Fraudsters can use such a cloned card the same way they would use a card cloned from a compromised magstripe transaction. They cause the EMV transaction to fail through one of several ways (e.g., not fully inserting the card into the card reader; covering the EMV chip with tape or superglue; etc.), and then they accept the cashier’s offer to swipe the card instead.

From Theory to Practice

The viability of this technique depends upon a bank’s security posture. If a bank mandates that every card security code is verified upon each card transaction, the technique will fail. However, the Cyber R&D Lab researchers suspected that some banks do not verify the iCVV or CVV for all transactions, which would leave the card vulnerable to exploitation through the method detailed above. To test this theory, they used both an app and a physical card reader to record the card data. They chose 11 cards from 10 banks (including both Mastercard and Visa cards) from US, UK, and EU issuer countries to attempt their experiment.

The researchers used several different types of card readers to interface with all 11 cards, and were able to harvest data from four of them. With the data from these four cards, they created cloned magstripe cards and successfully placed transactions. These transactions would have failed if a simple check for data integrity occurred during payment.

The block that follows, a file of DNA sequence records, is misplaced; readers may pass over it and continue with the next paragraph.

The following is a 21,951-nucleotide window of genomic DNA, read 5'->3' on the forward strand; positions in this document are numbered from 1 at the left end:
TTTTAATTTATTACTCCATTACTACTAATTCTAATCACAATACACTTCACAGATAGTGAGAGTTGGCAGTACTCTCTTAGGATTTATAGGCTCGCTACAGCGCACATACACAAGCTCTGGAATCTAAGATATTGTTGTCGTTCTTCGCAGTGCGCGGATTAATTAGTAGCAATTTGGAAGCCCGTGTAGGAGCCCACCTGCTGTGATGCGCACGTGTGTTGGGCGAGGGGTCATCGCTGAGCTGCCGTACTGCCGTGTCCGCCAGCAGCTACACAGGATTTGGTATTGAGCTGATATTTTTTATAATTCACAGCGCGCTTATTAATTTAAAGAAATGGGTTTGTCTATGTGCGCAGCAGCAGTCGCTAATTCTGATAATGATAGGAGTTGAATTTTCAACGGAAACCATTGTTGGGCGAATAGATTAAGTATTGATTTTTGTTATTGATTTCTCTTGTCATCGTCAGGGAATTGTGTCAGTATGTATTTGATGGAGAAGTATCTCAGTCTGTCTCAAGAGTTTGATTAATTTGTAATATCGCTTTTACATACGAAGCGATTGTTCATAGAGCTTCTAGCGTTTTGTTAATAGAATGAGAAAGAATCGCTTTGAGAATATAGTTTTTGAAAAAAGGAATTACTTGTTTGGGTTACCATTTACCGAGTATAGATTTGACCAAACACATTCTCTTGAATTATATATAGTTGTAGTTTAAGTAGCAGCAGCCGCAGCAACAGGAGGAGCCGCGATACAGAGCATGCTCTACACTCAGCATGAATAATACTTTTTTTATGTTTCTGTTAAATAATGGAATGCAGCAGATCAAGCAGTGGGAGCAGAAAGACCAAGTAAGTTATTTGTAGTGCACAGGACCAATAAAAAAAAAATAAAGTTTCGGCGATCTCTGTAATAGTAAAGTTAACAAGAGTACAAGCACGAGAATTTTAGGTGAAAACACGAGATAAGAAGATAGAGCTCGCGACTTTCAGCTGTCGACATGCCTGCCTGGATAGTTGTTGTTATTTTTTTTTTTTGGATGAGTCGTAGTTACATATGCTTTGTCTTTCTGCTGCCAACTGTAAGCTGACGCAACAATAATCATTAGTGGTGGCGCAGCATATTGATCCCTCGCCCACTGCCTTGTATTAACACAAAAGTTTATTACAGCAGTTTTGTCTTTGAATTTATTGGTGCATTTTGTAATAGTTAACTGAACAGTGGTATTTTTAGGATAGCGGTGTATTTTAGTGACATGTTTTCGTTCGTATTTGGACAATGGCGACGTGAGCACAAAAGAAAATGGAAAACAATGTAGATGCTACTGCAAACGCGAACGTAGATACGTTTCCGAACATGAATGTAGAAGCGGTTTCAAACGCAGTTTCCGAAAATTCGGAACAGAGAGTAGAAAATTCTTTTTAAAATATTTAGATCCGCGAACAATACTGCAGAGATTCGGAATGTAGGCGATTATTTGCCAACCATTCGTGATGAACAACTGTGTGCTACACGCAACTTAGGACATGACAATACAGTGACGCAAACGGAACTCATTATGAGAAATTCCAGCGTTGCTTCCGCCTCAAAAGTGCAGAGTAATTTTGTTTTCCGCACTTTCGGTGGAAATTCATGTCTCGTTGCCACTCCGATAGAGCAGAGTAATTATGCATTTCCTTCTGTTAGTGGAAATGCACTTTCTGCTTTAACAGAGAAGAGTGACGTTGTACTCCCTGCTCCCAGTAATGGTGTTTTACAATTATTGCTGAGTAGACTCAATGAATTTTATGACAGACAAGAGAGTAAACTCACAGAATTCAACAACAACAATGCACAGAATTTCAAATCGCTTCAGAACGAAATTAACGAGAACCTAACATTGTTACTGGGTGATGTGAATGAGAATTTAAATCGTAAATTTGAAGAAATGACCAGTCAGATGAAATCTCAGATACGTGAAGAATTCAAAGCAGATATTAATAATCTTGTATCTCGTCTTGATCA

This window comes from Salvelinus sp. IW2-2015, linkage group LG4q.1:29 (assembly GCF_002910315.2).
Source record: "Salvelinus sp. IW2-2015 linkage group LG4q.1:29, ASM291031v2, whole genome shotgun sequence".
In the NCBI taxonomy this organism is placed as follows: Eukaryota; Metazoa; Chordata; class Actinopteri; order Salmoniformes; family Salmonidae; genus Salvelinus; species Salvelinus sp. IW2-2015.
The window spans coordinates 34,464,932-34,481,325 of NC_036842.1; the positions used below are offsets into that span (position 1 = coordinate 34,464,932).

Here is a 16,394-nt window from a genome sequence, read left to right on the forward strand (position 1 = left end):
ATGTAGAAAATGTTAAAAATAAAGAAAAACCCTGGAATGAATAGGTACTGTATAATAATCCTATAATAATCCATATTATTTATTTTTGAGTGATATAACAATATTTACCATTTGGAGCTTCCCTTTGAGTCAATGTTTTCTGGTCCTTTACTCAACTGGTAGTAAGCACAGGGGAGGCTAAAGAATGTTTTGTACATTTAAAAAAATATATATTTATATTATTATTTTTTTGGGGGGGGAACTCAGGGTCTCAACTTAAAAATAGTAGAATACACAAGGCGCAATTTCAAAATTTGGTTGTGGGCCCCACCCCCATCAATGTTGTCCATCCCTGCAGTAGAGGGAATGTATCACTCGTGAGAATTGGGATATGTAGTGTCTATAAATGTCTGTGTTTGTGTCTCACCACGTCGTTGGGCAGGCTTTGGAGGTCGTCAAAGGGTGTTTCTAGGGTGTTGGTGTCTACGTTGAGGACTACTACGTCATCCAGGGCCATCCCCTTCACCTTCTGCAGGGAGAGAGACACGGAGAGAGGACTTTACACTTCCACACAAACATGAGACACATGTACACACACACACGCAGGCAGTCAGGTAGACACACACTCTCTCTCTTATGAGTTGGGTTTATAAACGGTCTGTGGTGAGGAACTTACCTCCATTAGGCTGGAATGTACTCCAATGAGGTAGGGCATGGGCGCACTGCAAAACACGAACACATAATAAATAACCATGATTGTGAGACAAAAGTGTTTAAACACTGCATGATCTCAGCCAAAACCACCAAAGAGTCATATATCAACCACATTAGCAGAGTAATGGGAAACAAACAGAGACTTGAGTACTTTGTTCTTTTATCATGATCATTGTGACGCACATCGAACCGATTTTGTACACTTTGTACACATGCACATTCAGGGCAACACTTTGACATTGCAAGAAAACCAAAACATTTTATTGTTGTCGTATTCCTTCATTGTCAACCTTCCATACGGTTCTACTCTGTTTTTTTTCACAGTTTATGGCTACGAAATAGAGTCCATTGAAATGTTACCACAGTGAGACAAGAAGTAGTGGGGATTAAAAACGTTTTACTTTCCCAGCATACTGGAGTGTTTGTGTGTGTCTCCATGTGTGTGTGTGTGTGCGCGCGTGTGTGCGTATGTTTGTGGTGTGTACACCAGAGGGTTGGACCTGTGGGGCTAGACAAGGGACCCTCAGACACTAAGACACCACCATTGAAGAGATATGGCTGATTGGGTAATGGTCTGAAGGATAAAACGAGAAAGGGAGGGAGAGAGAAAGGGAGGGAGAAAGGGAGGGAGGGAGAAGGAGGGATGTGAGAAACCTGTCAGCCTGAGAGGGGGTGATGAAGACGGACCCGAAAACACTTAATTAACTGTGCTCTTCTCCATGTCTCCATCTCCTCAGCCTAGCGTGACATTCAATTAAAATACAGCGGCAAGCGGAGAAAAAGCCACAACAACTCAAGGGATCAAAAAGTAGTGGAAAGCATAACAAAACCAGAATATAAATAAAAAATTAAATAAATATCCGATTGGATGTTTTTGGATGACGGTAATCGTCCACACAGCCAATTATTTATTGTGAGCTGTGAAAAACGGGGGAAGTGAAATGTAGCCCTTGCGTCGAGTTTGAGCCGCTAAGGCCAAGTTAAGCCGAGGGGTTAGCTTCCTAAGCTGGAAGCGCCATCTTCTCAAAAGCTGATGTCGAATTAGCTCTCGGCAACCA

Cyber R&D Lab did not specify which bank/card issuer combinations were most vulnerable to this technique. The issues appear to be twofold: first, the card data could be harvested from four of the 11 cards, which implies a security shortfall from the card manufacturer or the issuer bank’s encoding process for the card data. Second, the banks did not verify that the correct CVV code (as opposed to the harvested and substituted iCVV code) was used in magstripe transactions.

This experiment validates the theory that EMV data can be converted into magstripe data and thus support fraudulent CP transactions. Lack of proper encryption or verification of data integrity appears to enable this technique. If dark web forums circulate EMV-Bypass Cloning guides, it may undermine EMV cards’ security and raise demand for them in the cybercriminal marketplaces, launching a new wave of cyberattacks on a type of transaction previously assumed to be safe.

In the Wild